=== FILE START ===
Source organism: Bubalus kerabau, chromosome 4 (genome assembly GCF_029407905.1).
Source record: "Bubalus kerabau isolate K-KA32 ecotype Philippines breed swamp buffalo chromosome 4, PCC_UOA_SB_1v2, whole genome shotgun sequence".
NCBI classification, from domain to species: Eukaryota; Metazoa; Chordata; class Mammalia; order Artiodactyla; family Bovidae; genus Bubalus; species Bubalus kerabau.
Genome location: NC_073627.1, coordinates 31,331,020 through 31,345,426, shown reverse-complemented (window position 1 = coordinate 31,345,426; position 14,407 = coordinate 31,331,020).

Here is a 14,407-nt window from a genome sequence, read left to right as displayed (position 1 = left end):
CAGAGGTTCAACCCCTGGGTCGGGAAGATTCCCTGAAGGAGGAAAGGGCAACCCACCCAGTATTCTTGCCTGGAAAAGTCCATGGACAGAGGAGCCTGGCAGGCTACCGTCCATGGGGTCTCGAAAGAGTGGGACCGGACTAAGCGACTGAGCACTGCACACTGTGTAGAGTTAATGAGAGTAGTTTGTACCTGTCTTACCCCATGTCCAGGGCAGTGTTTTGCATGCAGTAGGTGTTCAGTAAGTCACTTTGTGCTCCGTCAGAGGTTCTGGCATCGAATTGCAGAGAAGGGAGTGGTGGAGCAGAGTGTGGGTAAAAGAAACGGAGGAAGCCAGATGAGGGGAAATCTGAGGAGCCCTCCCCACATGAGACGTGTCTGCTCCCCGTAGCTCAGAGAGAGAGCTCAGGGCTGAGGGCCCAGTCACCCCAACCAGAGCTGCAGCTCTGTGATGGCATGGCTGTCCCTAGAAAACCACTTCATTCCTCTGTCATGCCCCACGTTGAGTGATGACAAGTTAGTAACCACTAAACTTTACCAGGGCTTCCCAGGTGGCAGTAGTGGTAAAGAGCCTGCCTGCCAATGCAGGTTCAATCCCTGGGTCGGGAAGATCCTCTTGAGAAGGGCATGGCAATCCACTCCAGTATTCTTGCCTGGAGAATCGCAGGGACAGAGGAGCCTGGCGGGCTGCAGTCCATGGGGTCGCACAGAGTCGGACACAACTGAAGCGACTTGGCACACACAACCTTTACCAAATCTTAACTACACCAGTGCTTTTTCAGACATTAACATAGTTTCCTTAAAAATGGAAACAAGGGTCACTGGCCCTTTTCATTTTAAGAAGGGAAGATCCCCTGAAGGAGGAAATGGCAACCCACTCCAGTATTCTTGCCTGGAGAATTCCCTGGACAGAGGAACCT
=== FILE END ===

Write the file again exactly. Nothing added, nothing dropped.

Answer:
Source organism: Bubalus kerabau, chromosome 4 (genome assembly GCF_029407905.1).
Source record: "Bubalus kerabau isolate K-KA32 ecotype Philippines breed swamp buffalo chromosome 4, PCC_UOA_SB_1v2, whole genome shotgun sequence".
NCBI classification, from domain to species: Eukaryota; Metazoa; Chordata; class Mammalia; order Artiodactyla; family Bovidae; genus Bubalus; species Bubalus kerabau.
Genome location: NC_073627.1, coordinates 31,331,020 through 31,345,426, shown reverse-complemented (window position 1 = coordinate 31,345,426; position 14,407 = coordinate 31,331,020).

Here is a 14,407-nt window from a genome sequence, read left to right as displayed (position 1 = left end):
CAGAGGTTCAACCCCTGGGTCGGGAAGATTCCCTGAAGGAGGAAAGGGCAACCCACCCAGTATTCTTGCCTGGAAAAGTCCATGGACAGAGGAGCCTGGCAGGCTACCGTCCATGGGGTCTCGAAAGAGTGGGACCGGACTAAGCGACTGAGCACTGCACACTGTGTAGAGTTAATGAGAGTAGTTTGTACCTGTCTTACCCCATGTCCAGGGCAGTGTTTTGCATGCAGTAGGTGTTCAGTAAGTCACTTTGTGCTCCGTCAGAGGTTCTGGCATCGAATTGCAGAGAAGGGAGTGGTGGAGCAGAGTGTGGGTAAAAGAAACGGAGGAAGCCAGATGAGGGGAAATCTGAGGAGCCCTCCCCACATGAGACGTGTCTGCTCCCCGTAGCTCAGAGAGAGAGCTCAGGGCTGAGGGCCCAGTCACCCCAACCAGAGCTGCAGCTCTGTGATGGCATGGCTGTCCCTAGAAAACCACTTCATTCCTCTGTCATGCCCCACGTTGAGTGATGACAAGTTAGTAACCACTAAACTTTACCAGGGCTTCCCAGGTGGCAGTAGTGGTAAAGAGCCTGCCTGCCAATGCAGGTTCAATCCCTGGGTCGGGAAGATCCTCTTGAGAAGGGCATGGCAATCCACTCCAGTATTCTTGCCTGGAGAATCGCAGGGACAGAGGAGCCTGGCGGGCTGCAGTCCATGGGGTCGCACAGAGTCGGACACAACTGAAGCGACTTGGCACACACAACCTTTACCAAATCTTAACTACACCAGTGCTTTTTCAGACATTAACATAGTTTCCTTAAAAATGGAAACAAGGGTCACTGGCCCTTTTCATTTTAAGAAGGGAAGATCCCCTGAAGGAGGAAATGGCAACCCACTCCAGTATTCTTGCCTGGAGAATTCCCTGGACAGAGGAACCT